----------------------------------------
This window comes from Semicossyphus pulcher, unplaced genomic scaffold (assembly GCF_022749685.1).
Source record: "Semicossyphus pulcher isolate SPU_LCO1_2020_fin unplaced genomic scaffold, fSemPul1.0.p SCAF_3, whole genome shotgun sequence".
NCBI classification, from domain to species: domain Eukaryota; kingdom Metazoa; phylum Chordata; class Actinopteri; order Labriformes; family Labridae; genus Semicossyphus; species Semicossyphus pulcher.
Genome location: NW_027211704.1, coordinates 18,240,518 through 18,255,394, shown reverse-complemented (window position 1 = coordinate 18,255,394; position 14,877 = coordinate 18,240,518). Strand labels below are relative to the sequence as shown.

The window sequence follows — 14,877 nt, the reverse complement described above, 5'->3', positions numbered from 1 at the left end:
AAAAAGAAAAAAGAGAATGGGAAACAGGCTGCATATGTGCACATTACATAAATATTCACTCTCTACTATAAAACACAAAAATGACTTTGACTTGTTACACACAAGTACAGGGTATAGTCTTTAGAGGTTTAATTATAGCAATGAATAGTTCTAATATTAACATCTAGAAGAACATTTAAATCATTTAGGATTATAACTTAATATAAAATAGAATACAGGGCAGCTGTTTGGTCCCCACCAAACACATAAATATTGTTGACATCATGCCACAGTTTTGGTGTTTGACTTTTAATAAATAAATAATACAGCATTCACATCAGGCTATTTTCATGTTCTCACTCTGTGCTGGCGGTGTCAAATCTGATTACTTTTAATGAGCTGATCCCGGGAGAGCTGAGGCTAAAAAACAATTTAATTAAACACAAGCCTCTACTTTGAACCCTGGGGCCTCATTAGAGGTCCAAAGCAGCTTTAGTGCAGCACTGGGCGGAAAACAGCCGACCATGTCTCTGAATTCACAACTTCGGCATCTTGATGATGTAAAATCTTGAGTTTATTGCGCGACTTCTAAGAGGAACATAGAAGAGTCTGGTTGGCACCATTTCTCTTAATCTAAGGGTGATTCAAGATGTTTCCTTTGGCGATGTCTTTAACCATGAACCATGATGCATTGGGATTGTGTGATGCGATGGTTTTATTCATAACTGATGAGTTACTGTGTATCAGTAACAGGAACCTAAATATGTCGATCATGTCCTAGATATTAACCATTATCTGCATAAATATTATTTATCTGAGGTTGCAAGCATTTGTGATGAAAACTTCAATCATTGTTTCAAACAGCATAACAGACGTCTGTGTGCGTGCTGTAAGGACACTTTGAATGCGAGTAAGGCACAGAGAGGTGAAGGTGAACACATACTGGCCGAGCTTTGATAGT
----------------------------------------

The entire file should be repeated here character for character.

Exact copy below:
This window comes from Semicossyphus pulcher, unplaced genomic scaffold (assembly GCF_022749685.1).
Source record: "Semicossyphus pulcher isolate SPU_LCO1_2020_fin unplaced genomic scaffold, fSemPul1.0.p SCAF_3, whole genome shotgun sequence".
NCBI classification, from domain to species: domain Eukaryota; kingdom Metazoa; phylum Chordata; class Actinopteri; order Labriformes; family Labridae; genus Semicossyphus; species Semicossyphus pulcher.
Genome location: NW_027211704.1, coordinates 18,240,518 through 18,255,394, shown reverse-complemented (window position 1 = coordinate 18,255,394; position 14,877 = coordinate 18,240,518). Strand labels below are relative to the sequence as shown.

The window sequence follows — 14,877 nt, the reverse complement described above, 5'->3', positions numbered from 1 at the left end:
AAAAAGAAAAAAGAGAATGGGAAACAGGCTGCATATGTGCACATTACATAAATATTCACTCTCTACTATAAAACACAAAAATGACTTTGACTTGTTACACACAAGTACAGGGTATAGTCTTTAGAGGTTTAATTATAGCAATGAATAGTTCTAATATTAACATCTAGAAGAACATTTAAATCATTTAGGATTATAACTTAATATAAAATAGAATACAGGGCAGCTGTTTGGTCCCCACCAAACACATAAATATTGTTGACATCATGCCACAGTTTTGGTGTTTGACTTTTAATAAATAAATAATACAGCATTCACATCAGGCTATTTTCATGTTCTCACTCTGTGCTGGCGGTGTCAAATCTGATTACTTTTAATGAGCTGATCCCGGGAGAGCTGAGGCTAAAAAACAATTTAATTAAACACAAGCCTCTACTTTGAACCCTGGGGCCTCATTAGAGGTCCAAAGCAGCTTTAGTGCAGCACTGGGCGGAAAACAGCCGACCATGTCTCTGAATTCACAACTTCGGCATCTTGATGATGTAAAATCTTGAGTTTATTGCGCGACTTCTAAGAGGAACATAGAAGAGTCTGGTTGGCACCATTTCTCTTAATCTAAGGGTGATTCAAGATGTTTCCTTTGGCGATGTCTTTAACCATGAACCATGATGCATTGGGATTGTGTGATGCGATGGTTTTATTCATAACTGATGAGTTACTGTGTATCAGTAACAGGAACCTAAATATGTCGATCATGTCCTAGATATTAACCATTATCTGCATAAATATTATTTATCTGAGGTTGCAAGCATTTGTGATGAAAACTTCAATCATTGTTTCAAACAGCATAACAGACGTCTGTGTGCGTGCTGTAAGGACACTTTGAATGCGAGTAAGGCACAGAGAGGTGAAGGTGAACACATACTGGCCGAGCTTTGATAGT